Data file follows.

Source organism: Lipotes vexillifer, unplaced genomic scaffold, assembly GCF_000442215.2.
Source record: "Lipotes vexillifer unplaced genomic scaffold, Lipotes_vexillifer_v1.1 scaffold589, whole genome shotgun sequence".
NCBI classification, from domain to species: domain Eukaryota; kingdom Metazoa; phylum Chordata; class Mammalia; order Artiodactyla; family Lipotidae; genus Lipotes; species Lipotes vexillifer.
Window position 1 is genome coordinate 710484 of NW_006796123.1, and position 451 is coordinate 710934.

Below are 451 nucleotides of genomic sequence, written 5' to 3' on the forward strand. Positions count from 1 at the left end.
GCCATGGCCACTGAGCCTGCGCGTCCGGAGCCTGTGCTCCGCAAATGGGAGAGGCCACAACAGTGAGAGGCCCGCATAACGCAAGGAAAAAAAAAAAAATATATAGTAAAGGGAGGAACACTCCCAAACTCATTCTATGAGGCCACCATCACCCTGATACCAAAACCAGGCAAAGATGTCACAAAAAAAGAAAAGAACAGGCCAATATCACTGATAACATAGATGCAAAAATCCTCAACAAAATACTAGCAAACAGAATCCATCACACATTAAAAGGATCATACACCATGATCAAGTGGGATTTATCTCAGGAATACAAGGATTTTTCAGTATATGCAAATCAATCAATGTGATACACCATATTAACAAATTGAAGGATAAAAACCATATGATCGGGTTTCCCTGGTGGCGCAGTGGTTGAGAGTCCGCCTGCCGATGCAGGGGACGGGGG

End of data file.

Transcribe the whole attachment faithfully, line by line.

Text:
Source organism: Lipotes vexillifer, unplaced genomic scaffold, assembly GCF_000442215.2.
Source record: "Lipotes vexillifer unplaced genomic scaffold, Lipotes_vexillifer_v1.1 scaffold589, whole genome shotgun sequence".
NCBI classification, from domain to species: domain Eukaryota; kingdom Metazoa; phylum Chordata; class Mammalia; order Artiodactyla; family Lipotidae; genus Lipotes; species Lipotes vexillifer.
Window position 1 is genome coordinate 710484 of NW_006796123.1, and position 451 is coordinate 710934.

Below are 451 nucleotides of genomic sequence, written 5' to 3' on the forward strand. Positions count from 1 at the left end.
GCCATGGCCACTGAGCCTGCGCGTCCGGAGCCTGTGCTCCGCAAATGGGAGAGGCCACAACAGTGAGAGGCCCGCATAACGCAAGGAAAAAAAAAAAAATATATAGTAAAGGGAGGAACACTCCCAAACTCATTCTATGAGGCCACCATCACCCTGATACCAAAACCAGGCAAAGATGTCACAAAAAAAGAAAAGAACAGGCCAATATCACTGATAACATAGATGCAAAAATCCTCAACAAAATACTAGCAAACAGAATCCATCACACATTAAAAGGATCATACACCATGATCAAGTGGGATTTATCTCAGGAATACAAGGATTTTTCAGTATATGCAAATCAATCAATGTGATACACCATATTAACAAATTGAAGGATAAAAACCATATGATCGGGTTTCCCTGGTGGCGCAGTGGTTGAGAGTCCGCCTGCCGATGCAGGGGACGGGGG